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This is an opinion piece on why the author considers it is important - if not vital - that plans should be put in place as soon as possible to secure (sign) all the top level domains. Countries, in particular, are failing their citizens and indeed placing them at risk, both in economic and security terms, by their abysmal lack of progress and urgency.
When a query request is sent to any DNS for information, for example the address of a domain's web or email server, all we can currently do is hope that the query response data is correct. There no way of proving that it is correct. In point of fact the response could have been duped or spoofed in a variety of ways. For instance, the query response may have been supplied from a poisoned cache - a temporary location used to speed up responses and maintained in DNS caches by ISPs and many individual sites - which may contain incorrect (poisoned) data. The query may have been intercepted and bad data substituted in the response. The query may have been re-directed to a bogus (or hijacked) server for the domain in question and which sends people to a legitimate looking, but fake, location.
Or the response could be perfectly valid, containing good data from the correct source. We can, currently, only hope this is the case.
We can only hope that we really are going to our favorite financial institution's web site and typing in our passwords. We can only hope that our kids really are going to the sites we approved and supplying sensitive information. We can only hope that in times of emergency we can get to news, government and other information resources that could make the difference between panic and a measured response rather than ones created to amplify the effect of the emergency. We can only hope that our country code continues to even exist on the internet.
In a situation where revenues, reputation and security (commercial or national) are at stake, such uncertainty is not acceptable.
Financial Institutions all over the world are deploying significant resources to prevent Phishing scams. Investing substantial efforts into publicity and customer warnings. Rightly so, in the effort to protect their customers from inadvertently disclosing sensitive information to fake web sites. It is easy for unsuspecting users to be persuaded into following typical links. Of course relatively savvy computer users would never fall for such a trick when the link to follow says www.slimytoadscamsite.com rather than www.respectedfinancialinstitutionrealsite.com. But if the link is the real name of the financial institution, that has been replaced through a DNS poisoning attack, and goes to a copied version of the real site - it is likely that even the most savvy of users would merrily follow such links. And happily type in their sensitive information which is then gleefully harvested by the bad guys.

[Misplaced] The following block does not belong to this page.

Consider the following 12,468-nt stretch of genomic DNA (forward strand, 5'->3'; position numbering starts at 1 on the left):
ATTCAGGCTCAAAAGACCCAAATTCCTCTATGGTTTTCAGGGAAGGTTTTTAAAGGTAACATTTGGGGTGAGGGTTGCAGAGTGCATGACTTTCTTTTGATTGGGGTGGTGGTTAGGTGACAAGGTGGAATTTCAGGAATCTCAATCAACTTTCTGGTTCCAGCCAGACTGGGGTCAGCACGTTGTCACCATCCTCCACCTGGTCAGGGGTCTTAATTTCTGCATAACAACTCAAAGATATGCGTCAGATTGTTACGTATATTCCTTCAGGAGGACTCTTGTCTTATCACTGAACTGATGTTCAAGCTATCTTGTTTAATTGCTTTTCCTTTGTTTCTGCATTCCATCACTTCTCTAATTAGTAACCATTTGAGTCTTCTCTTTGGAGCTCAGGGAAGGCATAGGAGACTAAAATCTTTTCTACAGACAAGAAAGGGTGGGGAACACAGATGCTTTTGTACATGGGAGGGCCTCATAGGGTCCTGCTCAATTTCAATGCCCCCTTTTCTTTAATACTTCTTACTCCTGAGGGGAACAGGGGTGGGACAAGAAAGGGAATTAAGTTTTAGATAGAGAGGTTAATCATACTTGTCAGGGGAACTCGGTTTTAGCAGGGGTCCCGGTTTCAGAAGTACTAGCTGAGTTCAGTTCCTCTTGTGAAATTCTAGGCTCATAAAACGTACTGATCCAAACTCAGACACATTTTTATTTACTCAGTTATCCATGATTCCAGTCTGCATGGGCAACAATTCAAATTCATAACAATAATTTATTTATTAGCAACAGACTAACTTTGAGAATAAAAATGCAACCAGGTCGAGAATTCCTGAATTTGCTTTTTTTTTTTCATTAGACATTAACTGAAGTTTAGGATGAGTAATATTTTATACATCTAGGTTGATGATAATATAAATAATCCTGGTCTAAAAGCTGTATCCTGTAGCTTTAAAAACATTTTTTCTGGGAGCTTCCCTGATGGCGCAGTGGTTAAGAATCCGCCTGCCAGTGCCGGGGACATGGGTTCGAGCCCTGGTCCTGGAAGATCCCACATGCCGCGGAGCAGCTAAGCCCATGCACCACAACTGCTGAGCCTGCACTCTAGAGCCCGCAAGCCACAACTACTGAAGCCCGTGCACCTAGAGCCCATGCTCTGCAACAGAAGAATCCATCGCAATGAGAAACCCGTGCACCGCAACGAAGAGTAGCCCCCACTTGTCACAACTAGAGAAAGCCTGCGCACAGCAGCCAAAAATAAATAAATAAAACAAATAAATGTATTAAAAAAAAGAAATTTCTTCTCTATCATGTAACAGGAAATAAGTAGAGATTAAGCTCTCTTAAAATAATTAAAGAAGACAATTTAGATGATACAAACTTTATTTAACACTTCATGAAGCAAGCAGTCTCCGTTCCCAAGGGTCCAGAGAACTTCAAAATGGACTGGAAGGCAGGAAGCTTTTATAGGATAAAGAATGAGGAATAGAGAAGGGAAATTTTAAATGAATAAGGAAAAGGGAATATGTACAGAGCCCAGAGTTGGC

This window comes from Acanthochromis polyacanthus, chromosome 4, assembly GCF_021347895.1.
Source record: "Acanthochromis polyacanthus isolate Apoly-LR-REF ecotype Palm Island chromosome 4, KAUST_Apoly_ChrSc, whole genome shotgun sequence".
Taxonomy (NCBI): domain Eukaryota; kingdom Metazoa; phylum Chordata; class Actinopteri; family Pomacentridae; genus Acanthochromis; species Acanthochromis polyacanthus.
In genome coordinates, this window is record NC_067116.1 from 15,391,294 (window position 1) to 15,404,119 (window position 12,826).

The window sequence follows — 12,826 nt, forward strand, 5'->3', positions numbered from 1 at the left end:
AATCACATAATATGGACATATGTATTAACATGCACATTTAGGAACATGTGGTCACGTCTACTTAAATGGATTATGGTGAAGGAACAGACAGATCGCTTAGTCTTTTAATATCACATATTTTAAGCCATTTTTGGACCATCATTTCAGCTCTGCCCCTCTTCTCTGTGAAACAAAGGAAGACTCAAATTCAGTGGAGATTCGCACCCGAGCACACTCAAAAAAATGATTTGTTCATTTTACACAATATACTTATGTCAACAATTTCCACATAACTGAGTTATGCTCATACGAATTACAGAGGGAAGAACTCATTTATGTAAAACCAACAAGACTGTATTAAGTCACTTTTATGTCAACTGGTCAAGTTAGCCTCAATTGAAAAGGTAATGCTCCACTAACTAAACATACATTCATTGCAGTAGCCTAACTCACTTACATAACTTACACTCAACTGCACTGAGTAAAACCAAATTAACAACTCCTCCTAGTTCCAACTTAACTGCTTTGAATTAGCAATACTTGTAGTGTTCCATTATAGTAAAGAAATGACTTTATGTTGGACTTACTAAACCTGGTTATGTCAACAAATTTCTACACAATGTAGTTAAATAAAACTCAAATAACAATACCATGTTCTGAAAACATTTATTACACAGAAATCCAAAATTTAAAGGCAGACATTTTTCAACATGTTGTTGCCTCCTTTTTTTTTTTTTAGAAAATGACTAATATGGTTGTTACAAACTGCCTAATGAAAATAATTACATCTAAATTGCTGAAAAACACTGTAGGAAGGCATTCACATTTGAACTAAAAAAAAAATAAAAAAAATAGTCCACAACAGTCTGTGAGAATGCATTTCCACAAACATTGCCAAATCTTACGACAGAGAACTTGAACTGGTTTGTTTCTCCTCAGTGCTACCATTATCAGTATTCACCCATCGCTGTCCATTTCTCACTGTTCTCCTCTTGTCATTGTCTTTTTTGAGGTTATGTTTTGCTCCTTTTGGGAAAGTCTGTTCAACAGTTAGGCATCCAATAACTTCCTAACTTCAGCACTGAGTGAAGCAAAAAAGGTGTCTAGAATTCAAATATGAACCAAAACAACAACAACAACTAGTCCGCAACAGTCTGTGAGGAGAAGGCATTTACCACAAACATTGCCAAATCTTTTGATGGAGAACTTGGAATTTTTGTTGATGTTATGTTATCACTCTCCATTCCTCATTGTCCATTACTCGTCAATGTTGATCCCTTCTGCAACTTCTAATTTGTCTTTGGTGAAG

Even more insidious are the so called Pharming attacks. Why bother sending out email - just poison a few DNS caches (actually the more the merrier) and sit back and wait for we happy surfers to arrive at the bad guys fake sites. The next time you go to your favorite financial institution, ask yourself: is this really the site or has it been stolen by bad guys? And the answer: You hope it is the right site. That's it. You hope it is the right site. All sound a tad far-fetched. A tad gloomy. A tad panicky for no good reason. If you think this scenario is not possible then you may want to read this PDF. It's pretty techy stuff but documents a DNS spoofing attack - and others - which was demonstrated during 2005 to a very cynical, and very savvy, group of people to illustrate just how simple, and transparent, such an attack could be.